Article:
I’ve been working with Scott Allan Wallick on a WordPress theme he calls Minimalist Sandbox. One of the things we’re trying to do is create a rich semantic markup pattern that will make it easier to customize the blog with CSS alone.
For example, take the <body> tag. We know whether is_home or is_post or is_page by the time we render this tag, so why not drop some of this context into the body’s class? The distinction between “home” and “post” and “page” is simple and powerful. It utterly destroys the old widecolumn/narrowcolumn classes. A full-blown class list such as “wordpress author archive author-andy” also gives each author the ability to style their archives differently with just a bit of CSS.
We can do similar things to the post div class list: “post publish author-andy category-asides category-funny” gives you tremendous power to shape your blog’s presentation with CSS. You could have a different style for certain categories or authors, attach a headshot to each of an author’s posts, use :before selectors to congratulate visitors on their wise choice of browsers…
There are all manner of tricks you can play when you have the right information in the right place. If you think of any other information that could enhance the semantic value of a theme’s markup, drop a note right here.
Ever since I wrote the first draft of the Widgets plugin, I've had a fetish for structuring data as object hierarchies in PHP. There is so much you can do with such tiny snippets of code, why wouldn't you want to represent things that way? Some minds call it "too complicated" while others, like mine, consider it the peak of simplicity. Continue reading PHP Object Hierarchies
I've written AJAX apps and even an AJAX theme for WordPress (not that it was great or anything–it wasn't) and I decided Widgets would be better off without it. So Widgets uses good old HTML forms.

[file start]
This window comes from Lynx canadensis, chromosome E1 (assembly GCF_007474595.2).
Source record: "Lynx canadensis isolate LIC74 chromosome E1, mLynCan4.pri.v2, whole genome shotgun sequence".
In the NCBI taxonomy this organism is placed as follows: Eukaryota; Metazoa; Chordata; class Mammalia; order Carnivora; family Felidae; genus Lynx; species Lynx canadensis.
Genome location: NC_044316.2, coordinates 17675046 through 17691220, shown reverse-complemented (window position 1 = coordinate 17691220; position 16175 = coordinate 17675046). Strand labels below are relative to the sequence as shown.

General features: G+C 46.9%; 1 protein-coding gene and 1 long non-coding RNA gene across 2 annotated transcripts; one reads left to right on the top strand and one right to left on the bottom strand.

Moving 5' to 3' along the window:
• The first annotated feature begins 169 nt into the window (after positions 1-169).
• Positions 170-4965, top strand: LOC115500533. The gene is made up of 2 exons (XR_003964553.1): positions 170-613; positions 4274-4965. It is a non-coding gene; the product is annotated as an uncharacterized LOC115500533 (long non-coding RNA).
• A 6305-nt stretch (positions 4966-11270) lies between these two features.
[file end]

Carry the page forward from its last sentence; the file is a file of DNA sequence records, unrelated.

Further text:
That doesn't mean some brilliant widget developer can't put a slick AJAX interface into a widget or its configuration module.
And finally, where did anybody get the idea WordPress 2.x will drop support for 1.5 themes? It won't. We're expanding the theme system and making it more powerful but we're maintaining compatibility with WordPress 1.5 themes.
That doesn't mean all 1.5 themes will always work. Some advanced themes "break the rules" by accessing the database directly or otherwise bypassing API. Those themes will almost certainly break. That's the price you pay for developing a theme beyond the capabilities of the API and not submitting a request for API improvements. (the bugtracker)
James Edwards a.k.a. Brothercake‘s Docking boxes (dbx) is already included in WordPress; it powers the draggable boxes in the writing interface. With dbx, you can take semantic, structural markup and make it work well and look sharp prior to adding scripted behaviors, then use
id attributes and some external scripts to upgrade it into a beautiful and highly usable interface. What I find most impressive about this script is that the interface is 100% accessible via keyboard. If you don’t appreciate the full value of keyboard accessibility, go and break your wrists snowboarding and try to use your browser. If your insurance or your stomach won’t allow such drastic action, at least unplug your mouse until you appreciate it. The downside to dbx, and the only reason I couldn’t use it for this project, is that it doesn’t permit dragging items between different columnar lists.